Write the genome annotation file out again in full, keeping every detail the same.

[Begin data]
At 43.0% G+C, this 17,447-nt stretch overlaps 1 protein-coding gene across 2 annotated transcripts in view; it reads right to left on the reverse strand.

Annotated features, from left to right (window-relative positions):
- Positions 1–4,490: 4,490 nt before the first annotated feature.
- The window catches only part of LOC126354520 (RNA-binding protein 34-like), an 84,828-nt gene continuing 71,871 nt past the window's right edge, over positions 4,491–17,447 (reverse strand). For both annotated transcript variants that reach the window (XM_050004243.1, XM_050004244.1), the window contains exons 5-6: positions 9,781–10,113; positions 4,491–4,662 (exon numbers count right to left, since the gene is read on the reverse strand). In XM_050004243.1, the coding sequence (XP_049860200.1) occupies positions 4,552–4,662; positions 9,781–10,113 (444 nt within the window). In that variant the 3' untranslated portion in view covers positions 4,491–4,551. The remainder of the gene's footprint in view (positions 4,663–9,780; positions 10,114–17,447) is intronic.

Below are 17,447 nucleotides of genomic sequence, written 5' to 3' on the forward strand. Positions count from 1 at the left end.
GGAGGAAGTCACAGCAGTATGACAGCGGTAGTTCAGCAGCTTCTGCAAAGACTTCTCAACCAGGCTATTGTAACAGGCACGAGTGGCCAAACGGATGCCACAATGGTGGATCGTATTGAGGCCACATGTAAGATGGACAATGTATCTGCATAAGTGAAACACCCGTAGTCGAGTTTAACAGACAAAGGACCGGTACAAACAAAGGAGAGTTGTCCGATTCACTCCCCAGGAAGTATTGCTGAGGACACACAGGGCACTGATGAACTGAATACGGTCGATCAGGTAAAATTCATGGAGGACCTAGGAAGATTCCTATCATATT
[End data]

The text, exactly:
At 43.0% G+C, this 17,447-nt stretch overlaps 1 protein-coding gene across 2 annotated transcripts in view; it reads right to left on the reverse strand.

Annotated features, from left to right (window-relative positions):
- Positions 1–4,490: 4,490 nt before the first annotated feature.
- The window catches only part of LOC126354520 (RNA-binding protein 34-like), an 84,828-nt gene continuing 71,871 nt past the window's right edge, over positions 4,491–17,447 (reverse strand). For both annotated transcript variants that reach the window (XM_050004243.1, XM_050004244.1), the window contains exons 5-6: positions 9,781–10,113; positions 4,491–4,662 (exon numbers count right to left, since the gene is read on the reverse strand). In XM_050004243.1, the coding sequence (XP_049860200.1) occupies positions 4,552–4,662; positions 9,781–10,113 (444 nt within the window). In that variant the 3' untranslated portion in view covers positions 4,491–4,551. The remainder of the gene's footprint in view (positions 4,663–9,780; positions 10,114–17,447) is intronic.

Below are 17,447 nucleotides of genomic sequence, written 5' to 3' on the forward strand. Positions count from 1 at the left end.
GGAGGAAGTCACAGCAGTATGACAGCGGTAGTTCAGCAGCTTCTGCAAAGACTTCTCAACCAGGCTATTGTAACAGGCACGAGTGGCCAAACGGATGCCACAATGGTGGATCGTATTGAGGCCACATGTAAGATGGACAATGTATCTGCATAAGTGAAACACCCGTAGTCGAGTTTAACAGACAAAGGACCGGTACAAACAAAGGAGAGTTGTCCGATTCACTCCCCAGGAAGTATTGCTGAGGACACACAGGGCACTGATGAACTGAATACGGTCGATCAGGTAAAATTCATGGAGGACCTAGGAAGATTCCTATCATATT